City leaders: protest highlights need for dialogue
After a peaceful rally against police brutality on the Washington Waterfront on Monday, a question lingers: where do we go from here? It’s a question local leaders will take a closer look at in Washington.
Washington City Manager Jonathan Russell, who watched as the protest moved down Stewart Parkway, said the city will follow how protests unfold elsewhere, as well as remain responsive to the concerns of residents.
“We’ll try to maintain order and safety for all the citizens in Washington and try to be as proactive as possible with allowing people to express their First Amendment rights,” Russell said Tuesday.
He added that the City has a few initiatives underway to help foster conversations moving forward. Part of that involves reaching out to the faith community to build stronger ties between the city and all of its residents. Another venue for fostering those conversations is the Washington Human Relations Council, a group whose mission is to promote social and economic equity in the community.
Florence Lodge, a long-serving member of that council, says she understands the anger of the protesters, but that the way to fix the problem is through meaningful conversations.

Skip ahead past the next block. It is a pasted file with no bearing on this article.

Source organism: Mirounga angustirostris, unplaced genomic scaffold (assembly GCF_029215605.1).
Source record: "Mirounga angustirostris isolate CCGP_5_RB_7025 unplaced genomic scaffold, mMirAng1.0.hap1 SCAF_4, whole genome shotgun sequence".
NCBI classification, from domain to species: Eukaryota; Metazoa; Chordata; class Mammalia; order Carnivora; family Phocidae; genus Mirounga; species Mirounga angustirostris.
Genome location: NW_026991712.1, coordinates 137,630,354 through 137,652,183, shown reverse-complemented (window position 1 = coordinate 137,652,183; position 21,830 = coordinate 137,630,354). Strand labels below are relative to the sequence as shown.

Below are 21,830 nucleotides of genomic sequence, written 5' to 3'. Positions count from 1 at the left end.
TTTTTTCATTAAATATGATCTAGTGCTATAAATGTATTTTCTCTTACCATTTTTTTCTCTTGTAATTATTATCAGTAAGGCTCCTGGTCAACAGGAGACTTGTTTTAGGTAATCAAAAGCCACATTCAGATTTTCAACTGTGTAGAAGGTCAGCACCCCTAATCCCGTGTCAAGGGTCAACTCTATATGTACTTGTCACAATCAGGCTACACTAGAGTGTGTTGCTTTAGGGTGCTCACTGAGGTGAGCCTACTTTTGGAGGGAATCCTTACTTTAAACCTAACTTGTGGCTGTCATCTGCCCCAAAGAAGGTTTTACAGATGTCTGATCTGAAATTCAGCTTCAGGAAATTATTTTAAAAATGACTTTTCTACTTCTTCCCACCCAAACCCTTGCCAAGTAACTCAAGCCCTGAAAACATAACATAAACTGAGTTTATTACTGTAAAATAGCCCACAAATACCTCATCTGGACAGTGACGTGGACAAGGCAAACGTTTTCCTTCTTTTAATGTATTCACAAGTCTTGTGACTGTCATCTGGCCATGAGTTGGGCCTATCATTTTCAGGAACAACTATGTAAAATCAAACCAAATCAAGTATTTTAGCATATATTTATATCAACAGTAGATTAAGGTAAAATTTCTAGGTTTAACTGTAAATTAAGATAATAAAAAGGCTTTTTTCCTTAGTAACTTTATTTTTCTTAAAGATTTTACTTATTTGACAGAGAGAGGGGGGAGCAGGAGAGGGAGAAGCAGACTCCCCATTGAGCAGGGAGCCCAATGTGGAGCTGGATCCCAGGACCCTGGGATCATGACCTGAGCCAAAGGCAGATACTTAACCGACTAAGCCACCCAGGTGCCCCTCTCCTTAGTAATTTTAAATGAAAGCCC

“It’s black and white folks upset about what happened to (George Floyd),” Lodge said. “Looting and fighting is not going to help at all. The man is dead. We have to have more respect to try and get things done right instead of acting up. I would really appreciate it if we all would come together. We have enough going through the virus. If you don’t know God, you don’t know what to do. I just wish we could all come together, because we are all one race.”
Washington Police and Fire Services Director Stacy Drakeford, who also serves as a member of the HRC, spoke of the need to open up dialogue after the protest. Overall, he said things remained calm throughout the night afterward.
“We’ll still be taking extra precautions,” Drakeford said Tuesday. “We have to deal with this and come up with some solution to solve the problem. If we can’t solve it, we have to make it better.”
As of Tuesday afternoon, city leaders were not aware of any additional protests being scheduled in Washington. A curfew that was in place Monday night expired at 6 a.m. Tuesday morning, and Drakeford said there were no plans to implement another.